Following a 2016 season that earned him Heisman Trophy consideration, Michigan Wolverines defender Jabrill Peppers announced his entry into the 2017 NFL draft Tuesday.
Peppers revealed his choice in an interview with Sports Illustrated's Pete Thamel: "It's one of the hardest things I've ever had to do. I'm choosing between cementing my legacy as a college player and starting my pro legacy. It's something you dream of when you were a kid. I was torn between the two."
Peppers was a do-everything player for the Wolverines. On defense, he saw action at both safety and linebacker, while on offense, he lined up at running back and wide receiver and provided a dynamic presence in the return game.
All told, Peppers contributed 71 total tackles and 3.5 sacks as well as 167 yards of offense on the ground, three rushing touchdowns and one punt return touchdown.
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That came on the heels of a sophomore campaign in 2015 that saw him register 45 tackles, 10 passes defended, 151 yards from scrimmage and two touchdowns.
Head coach Jim Harbaugh gave the versatile New Jersey native every opportunity to show off his elite athleticism on both sides of the ball, and it resulted in his becoming one of the most intriguing draft prospects in recent memory.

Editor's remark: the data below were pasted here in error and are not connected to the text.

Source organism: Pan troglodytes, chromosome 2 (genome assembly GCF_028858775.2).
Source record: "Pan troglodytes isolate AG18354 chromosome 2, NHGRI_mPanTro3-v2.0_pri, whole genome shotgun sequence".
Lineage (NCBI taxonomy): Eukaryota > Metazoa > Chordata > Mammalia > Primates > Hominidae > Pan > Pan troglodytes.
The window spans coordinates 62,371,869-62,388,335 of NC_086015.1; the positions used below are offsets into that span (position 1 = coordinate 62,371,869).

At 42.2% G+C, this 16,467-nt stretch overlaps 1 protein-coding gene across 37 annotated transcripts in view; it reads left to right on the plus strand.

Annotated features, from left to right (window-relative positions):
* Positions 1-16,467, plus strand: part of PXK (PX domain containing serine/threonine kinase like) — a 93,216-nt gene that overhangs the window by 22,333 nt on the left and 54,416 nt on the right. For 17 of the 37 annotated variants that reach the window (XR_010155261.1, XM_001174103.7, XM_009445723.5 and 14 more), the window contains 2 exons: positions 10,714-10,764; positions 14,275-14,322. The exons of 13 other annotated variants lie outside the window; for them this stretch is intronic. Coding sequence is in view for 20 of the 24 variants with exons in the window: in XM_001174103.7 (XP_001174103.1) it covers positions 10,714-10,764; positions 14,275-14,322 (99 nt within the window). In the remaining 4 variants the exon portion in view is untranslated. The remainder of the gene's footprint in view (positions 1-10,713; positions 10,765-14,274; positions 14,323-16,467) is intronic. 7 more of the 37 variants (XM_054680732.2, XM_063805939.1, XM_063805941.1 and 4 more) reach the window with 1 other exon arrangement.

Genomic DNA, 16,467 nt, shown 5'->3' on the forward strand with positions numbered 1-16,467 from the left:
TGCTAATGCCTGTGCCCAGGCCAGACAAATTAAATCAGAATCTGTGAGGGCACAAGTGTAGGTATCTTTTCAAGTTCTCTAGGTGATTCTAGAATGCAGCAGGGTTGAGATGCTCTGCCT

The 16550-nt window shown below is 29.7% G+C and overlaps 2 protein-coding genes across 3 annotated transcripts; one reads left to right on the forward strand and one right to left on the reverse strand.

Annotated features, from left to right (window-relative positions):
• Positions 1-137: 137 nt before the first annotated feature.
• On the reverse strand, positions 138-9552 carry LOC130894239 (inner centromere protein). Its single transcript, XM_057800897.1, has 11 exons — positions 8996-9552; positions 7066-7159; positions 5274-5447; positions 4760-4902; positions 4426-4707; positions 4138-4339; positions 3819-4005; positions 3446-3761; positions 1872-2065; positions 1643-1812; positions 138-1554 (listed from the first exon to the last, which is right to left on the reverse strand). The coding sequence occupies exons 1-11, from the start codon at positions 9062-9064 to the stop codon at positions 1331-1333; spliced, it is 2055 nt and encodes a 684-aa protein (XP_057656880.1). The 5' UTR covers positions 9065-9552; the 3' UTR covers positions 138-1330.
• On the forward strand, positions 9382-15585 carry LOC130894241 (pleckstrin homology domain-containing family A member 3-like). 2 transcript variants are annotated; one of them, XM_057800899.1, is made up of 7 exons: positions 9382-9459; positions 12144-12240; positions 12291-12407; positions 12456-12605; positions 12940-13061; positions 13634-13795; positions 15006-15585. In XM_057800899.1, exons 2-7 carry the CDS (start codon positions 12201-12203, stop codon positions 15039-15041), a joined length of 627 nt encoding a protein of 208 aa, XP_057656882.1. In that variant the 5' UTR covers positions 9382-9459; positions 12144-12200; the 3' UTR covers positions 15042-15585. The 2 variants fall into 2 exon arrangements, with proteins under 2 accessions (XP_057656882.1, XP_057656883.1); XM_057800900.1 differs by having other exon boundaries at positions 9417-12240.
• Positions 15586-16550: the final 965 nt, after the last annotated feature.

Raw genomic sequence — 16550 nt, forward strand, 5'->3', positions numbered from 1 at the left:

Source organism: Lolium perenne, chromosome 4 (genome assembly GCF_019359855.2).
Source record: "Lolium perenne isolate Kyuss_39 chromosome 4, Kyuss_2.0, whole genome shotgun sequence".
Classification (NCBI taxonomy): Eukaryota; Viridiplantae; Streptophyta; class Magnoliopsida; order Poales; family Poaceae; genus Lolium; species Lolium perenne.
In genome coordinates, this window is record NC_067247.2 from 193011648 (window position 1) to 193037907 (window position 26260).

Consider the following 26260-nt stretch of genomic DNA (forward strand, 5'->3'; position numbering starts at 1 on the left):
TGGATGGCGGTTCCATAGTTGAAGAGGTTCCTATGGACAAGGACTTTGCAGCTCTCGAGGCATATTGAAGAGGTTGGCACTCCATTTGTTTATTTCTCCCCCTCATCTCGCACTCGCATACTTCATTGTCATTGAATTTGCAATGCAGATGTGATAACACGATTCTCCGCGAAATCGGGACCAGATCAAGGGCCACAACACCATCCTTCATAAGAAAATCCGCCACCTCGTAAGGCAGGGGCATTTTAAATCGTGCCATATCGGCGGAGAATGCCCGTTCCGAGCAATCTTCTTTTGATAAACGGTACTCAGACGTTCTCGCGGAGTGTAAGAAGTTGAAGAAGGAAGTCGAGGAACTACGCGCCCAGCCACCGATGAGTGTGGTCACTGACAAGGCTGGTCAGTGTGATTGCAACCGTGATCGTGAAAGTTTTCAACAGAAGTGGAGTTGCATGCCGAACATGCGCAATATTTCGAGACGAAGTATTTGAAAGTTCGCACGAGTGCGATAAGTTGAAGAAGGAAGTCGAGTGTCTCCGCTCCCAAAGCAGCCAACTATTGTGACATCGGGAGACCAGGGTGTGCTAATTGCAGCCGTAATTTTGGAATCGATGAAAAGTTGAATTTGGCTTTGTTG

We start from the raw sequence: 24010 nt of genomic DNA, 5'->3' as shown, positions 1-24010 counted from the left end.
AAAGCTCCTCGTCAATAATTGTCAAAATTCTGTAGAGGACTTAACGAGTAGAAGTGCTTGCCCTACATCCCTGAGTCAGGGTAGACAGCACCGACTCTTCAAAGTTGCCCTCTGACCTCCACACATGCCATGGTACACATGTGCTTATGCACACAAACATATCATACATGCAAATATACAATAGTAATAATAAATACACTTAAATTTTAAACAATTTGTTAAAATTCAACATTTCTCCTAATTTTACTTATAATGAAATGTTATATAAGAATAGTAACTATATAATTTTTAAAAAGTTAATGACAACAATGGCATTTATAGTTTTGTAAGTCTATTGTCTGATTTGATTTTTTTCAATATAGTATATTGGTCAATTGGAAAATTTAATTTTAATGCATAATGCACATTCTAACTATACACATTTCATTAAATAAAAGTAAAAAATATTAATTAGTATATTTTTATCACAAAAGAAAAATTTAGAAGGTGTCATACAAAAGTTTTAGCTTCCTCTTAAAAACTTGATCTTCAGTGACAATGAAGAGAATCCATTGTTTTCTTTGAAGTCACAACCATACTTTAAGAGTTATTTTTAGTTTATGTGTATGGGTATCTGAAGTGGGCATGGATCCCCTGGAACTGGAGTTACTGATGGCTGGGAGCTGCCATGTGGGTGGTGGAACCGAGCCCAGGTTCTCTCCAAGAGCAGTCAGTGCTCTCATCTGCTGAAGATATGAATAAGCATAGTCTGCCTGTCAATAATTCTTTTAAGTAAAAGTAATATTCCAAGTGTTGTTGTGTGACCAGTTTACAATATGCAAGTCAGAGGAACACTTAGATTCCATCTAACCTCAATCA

When asked about Peppers' draft stock in November, an anonymous NFC executive said the following, according to Mark Eckel of NJ Advance Media:
He's a top-five pick in my mind. He's unbelievable. He's the most versatile player I've ever scouted. He does it all for (Michigan). I think at our level, he's a safety, he reminds me of (former Pittsburgh Steelers safety) Troy Polamalu. I don't think I'd use him on offense. He could be a good return man for you, though.
What he is, is just a phenomenal athlete. But he's more than that, because he's tough and he's smart, too.
With glowing endorsements like that and an impressive collegiate resume, Peppers had little incentive to return to school.
Assuming he tests well at the 2017 NFL Scouting Combine in Indianapolis, which seems like a given considering his raw ability, he has the makings of a top-five or top-10 selection.
Perhaps the only question mark surrounding him is how to best utilize his talents at the NFL level. Regardless of where he plays, though, he seems likely to produce.
The Arizona Cardinals are a good model to follow when it comes to using multifaceted defensive backs, as they play Tyrann Mathieu at safety and slot corner, and they moved Deone Bucannon from safety to linebacker.
Peppers has added draft value because of his ability to create matchup advantages on defense, and after watching him do that with regularity in college, NFL teams figure to position themselves to nab him with an early pick in April.
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